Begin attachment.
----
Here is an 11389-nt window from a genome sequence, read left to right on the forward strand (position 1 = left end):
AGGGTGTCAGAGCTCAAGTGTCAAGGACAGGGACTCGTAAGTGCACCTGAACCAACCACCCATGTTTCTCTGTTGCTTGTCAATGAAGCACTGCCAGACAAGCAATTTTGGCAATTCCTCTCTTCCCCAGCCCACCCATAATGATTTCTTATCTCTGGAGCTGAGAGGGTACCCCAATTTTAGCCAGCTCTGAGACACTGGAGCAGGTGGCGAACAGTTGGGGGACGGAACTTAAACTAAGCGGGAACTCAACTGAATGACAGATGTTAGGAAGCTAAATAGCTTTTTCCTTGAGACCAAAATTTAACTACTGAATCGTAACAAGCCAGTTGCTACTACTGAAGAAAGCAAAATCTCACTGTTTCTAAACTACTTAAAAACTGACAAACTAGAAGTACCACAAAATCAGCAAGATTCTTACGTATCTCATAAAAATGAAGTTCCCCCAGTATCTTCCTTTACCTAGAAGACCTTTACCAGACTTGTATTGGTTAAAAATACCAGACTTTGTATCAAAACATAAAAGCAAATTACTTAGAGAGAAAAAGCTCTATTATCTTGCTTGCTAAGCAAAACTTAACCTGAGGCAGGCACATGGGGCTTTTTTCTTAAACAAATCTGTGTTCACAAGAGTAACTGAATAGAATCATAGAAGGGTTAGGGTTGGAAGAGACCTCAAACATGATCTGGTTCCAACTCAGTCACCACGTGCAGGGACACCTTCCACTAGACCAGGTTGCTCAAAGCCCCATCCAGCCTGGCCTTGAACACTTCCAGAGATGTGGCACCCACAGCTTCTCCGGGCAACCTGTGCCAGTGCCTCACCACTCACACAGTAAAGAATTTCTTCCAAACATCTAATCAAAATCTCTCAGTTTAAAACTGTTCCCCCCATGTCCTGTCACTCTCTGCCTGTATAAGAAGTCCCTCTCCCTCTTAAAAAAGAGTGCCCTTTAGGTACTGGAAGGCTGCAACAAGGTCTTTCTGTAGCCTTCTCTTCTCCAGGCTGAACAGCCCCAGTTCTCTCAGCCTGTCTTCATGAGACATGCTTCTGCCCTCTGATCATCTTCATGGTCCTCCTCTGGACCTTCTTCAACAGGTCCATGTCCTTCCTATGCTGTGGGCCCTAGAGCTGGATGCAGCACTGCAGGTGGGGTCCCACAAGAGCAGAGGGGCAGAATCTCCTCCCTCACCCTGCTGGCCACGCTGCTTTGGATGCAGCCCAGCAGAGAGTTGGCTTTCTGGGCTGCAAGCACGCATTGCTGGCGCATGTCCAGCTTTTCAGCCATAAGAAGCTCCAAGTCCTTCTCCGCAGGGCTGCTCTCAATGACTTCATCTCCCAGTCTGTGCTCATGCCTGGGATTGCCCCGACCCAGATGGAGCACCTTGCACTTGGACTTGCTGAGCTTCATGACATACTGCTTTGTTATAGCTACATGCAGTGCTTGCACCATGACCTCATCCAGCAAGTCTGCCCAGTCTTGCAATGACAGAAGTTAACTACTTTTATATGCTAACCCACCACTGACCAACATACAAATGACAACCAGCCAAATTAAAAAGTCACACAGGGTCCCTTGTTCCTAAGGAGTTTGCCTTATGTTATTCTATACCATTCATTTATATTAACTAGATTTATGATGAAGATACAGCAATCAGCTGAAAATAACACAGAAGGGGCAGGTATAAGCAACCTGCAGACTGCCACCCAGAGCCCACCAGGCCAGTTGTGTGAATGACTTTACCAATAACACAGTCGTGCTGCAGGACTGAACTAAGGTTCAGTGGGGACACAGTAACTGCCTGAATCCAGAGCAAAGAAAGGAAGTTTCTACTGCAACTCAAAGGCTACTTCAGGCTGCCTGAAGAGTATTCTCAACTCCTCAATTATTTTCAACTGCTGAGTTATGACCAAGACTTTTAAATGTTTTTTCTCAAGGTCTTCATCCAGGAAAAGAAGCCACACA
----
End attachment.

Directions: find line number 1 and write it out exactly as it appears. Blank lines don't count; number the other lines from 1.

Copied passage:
Here is an 11389-nt window from a genome sequence, read left to right on the forward strand (position 1 = left end):